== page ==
That’s why, with TDMA, two conversations can happen simultaneously and seamlessly via a single repeater. The alternation of time slots is something that happens in the technology only, not in the user’s experience. In fact, digital technology offers better background noise suppression than analogue while preserving the integrity of the signal at the farthest reaches of the transmitter’s range – so both digital conversations are likely to be much clearer than a single analogue conversation would be over the same channel. And because both conversations use the channel’s full bandwidth, there’s no degradation in range performance, and no added risk of interference with adjacent channels.
Lower equipment costs
Compared to 6.25 kHz FDMA, two-slot TDMA allows you to achieve 6.25 kHz equivalent efficiency while minimising investments in repeaters and combining equipment. This is one reason why TDMA is so well suited to professional applications, where the budget for two-way digital radio may be limited compared to the mission-critical tier.
FDMA requires a dedicated repeater for each channel, plus expensive combining equipment to enable multiple frequencies to share a single base-station antenna. It can be particularly expensive to make combining equipment work with 6.25 kHz signals, and there’s typically a loss in signal quality and range when it’s used this way. In contrast, two-slot TDMA achieves two-channel equivalency using single-channel equipment. No extra repeaters or combining equipment is required.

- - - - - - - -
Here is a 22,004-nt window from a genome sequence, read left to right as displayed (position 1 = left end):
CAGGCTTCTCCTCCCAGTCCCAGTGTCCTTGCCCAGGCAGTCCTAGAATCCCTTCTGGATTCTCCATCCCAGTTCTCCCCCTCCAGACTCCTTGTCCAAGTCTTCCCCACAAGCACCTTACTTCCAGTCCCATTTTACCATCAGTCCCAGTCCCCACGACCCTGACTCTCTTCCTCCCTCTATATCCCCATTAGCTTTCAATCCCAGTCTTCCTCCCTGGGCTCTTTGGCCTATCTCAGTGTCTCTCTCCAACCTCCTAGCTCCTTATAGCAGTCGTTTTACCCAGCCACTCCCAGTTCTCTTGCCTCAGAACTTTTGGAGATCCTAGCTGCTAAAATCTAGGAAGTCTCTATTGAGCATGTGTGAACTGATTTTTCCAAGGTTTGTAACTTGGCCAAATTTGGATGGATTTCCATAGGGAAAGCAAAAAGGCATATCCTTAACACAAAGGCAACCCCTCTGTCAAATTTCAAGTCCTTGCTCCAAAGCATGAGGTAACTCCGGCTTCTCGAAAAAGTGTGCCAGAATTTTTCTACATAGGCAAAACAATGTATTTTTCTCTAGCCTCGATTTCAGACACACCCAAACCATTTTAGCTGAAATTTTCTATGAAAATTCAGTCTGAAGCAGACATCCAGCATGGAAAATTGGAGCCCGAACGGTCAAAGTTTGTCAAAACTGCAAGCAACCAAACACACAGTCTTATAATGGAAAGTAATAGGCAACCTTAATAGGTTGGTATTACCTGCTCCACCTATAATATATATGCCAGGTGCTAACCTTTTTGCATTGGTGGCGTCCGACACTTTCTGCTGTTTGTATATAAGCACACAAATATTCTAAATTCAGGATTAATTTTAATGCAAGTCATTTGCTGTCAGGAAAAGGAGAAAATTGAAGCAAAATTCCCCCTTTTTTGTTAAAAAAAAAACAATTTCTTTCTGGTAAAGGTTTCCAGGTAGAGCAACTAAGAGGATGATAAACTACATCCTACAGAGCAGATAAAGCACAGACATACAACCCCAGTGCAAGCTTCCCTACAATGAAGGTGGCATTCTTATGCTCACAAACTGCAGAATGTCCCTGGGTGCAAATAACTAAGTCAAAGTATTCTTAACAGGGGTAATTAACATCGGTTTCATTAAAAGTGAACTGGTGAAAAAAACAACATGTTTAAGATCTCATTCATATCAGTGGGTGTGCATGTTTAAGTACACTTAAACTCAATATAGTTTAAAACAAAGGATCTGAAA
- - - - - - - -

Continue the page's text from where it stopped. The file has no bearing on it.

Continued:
Unlike FDMA, it’s also possible to use the second TDMA time slot for other purposes. For example, device designs for the first-generation of TDMA-based two-way radio include the ability to use the second time slot for reverse-channel signalling. This capability can be used for priority call control, remote control of the transmitting radio, emergency call pre-emption, and more.
The second time-slot could also be used for transmitting application data such as text messaging or location data in parallel with call activity – a useful capability, for example, in dispatch systems that provide both verbal and visual dispatch instructions.